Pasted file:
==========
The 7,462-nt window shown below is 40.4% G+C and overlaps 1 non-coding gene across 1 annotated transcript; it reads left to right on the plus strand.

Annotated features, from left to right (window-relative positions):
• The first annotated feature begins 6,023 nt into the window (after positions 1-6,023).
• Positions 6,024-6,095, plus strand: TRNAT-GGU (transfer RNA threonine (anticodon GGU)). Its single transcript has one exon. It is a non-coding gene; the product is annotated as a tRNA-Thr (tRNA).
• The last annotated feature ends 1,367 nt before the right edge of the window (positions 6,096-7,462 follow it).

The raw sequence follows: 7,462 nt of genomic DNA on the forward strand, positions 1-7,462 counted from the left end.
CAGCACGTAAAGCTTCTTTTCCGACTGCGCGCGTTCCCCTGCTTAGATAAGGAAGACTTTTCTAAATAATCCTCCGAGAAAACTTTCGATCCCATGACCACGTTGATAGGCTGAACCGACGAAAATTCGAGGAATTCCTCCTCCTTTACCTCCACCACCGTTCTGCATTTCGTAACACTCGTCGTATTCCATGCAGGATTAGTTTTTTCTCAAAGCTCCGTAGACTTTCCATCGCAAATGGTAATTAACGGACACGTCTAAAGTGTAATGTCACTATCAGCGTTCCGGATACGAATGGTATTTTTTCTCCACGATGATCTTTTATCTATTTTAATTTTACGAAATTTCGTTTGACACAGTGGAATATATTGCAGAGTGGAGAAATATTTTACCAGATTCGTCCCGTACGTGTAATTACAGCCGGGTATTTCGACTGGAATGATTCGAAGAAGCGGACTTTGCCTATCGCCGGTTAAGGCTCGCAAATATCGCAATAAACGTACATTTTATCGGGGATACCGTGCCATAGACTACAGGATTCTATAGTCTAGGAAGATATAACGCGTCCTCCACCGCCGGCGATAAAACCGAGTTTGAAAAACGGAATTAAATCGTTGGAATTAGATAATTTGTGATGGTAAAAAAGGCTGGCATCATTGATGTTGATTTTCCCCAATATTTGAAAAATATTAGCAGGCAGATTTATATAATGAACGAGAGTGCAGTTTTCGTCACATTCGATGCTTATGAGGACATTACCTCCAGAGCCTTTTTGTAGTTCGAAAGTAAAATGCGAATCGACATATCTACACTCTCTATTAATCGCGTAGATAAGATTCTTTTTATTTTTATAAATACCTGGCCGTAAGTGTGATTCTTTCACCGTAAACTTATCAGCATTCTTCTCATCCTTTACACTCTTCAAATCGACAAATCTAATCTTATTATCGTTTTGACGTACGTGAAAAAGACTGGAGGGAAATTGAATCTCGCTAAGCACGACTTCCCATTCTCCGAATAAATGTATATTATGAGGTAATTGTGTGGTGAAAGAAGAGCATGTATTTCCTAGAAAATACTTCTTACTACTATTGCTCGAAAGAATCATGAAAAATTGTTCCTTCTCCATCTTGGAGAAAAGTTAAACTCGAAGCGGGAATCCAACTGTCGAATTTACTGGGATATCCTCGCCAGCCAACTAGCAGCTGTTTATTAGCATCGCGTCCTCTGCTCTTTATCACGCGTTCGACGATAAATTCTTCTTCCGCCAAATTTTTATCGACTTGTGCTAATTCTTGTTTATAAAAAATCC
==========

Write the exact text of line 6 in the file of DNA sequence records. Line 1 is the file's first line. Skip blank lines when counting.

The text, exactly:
The raw sequence follows: 7,462 nt of genomic DNA on the forward strand, positions 1-7,462 counted from the left end.